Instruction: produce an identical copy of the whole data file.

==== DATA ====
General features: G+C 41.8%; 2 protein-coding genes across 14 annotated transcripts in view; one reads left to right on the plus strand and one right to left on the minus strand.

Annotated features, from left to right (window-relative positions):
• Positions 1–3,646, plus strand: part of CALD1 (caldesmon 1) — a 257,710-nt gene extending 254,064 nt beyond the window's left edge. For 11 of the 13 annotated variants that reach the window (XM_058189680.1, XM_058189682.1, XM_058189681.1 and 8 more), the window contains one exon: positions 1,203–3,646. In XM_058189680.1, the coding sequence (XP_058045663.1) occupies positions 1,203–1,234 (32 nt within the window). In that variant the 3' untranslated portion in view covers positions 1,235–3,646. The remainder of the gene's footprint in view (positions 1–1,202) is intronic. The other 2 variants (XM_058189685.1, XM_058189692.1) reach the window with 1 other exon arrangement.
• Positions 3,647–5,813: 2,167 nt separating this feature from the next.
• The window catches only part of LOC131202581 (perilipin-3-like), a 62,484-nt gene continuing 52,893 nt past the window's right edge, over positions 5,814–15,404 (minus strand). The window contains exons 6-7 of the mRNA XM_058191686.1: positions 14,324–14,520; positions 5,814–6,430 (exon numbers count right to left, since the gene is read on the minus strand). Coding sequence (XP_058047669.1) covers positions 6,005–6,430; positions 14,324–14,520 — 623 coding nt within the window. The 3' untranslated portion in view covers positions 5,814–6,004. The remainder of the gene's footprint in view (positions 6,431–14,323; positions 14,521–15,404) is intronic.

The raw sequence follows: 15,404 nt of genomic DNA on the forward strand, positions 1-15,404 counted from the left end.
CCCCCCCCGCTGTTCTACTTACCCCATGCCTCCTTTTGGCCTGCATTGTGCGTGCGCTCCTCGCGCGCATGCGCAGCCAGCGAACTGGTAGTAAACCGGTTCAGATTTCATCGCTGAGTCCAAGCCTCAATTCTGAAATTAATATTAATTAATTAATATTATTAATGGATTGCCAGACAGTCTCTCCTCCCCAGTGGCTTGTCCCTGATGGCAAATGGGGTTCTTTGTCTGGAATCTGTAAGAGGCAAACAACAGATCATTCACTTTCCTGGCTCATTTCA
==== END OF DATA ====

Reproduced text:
General features: G+C 41.8%; 2 protein-coding genes across 14 annotated transcripts in view; one reads left to right on the plus strand and one right to left on the minus strand.

Annotated features, from left to right (window-relative positions):
• Positions 1–3,646, plus strand: part of CALD1 (caldesmon 1) — a 257,710-nt gene extending 254,064 nt beyond the window's left edge. For 11 of the 13 annotated variants that reach the window (XM_058189680.1, XM_058189682.1, XM_058189681.1 and 8 more), the window contains one exon: positions 1,203–3,646. In XM_058189680.1, the coding sequence (XP_058045663.1) occupies positions 1,203–1,234 (32 nt within the window). In that variant the 3' untranslated portion in view covers positions 1,235–3,646. The remainder of the gene's footprint in view (positions 1–1,202) is intronic. The other 2 variants (XM_058189685.1, XM_058189692.1) reach the window with 1 other exon arrangement.
• Positions 3,647–5,813: 2,167 nt separating this feature from the next.
• The window catches only part of LOC131202581 (perilipin-3-like), a 62,484-nt gene continuing 52,893 nt past the window's right edge, over positions 5,814–15,404 (minus strand). The window contains exons 6-7 of the mRNA XM_058191686.1: positions 14,324–14,520; positions 5,814–6,430 (exon numbers count right to left, since the gene is read on the minus strand). Coding sequence (XP_058047669.1) covers positions 6,005–6,430; positions 14,324–14,520 — 623 coding nt within the window. The 3' untranslated portion in view covers positions 5,814–6,004. The remainder of the gene's footprint in view (positions 6,431–14,323; positions 14,521–15,404) is intronic.

The raw sequence follows: 15,404 nt of genomic DNA on the forward strand, positions 1-15,404 counted from the left end.
CCCCCCCCGCTGTTCTACTTACCCCATGCCTCCTTTTGGCCTGCATTGTGCGTGCGCTCCTCGCGCGCATGCGCAGCCAGCGAACTGGTAGTAAACCGGTTCAGATTTCATCGCTGAGTCCAAGCCTCAATTCTGAAATTAATATTAATTAATTAATATTATTAATGGATTGCCAGACAGTCTCTCCTCCCCAGTGGCTTGTCCCTGATGGCAAATGGGGTTCTTTGTCTGGAATCTGTAAGAGGCAAACAACAGATCATTCACTTTCCTGGCTCATTTCA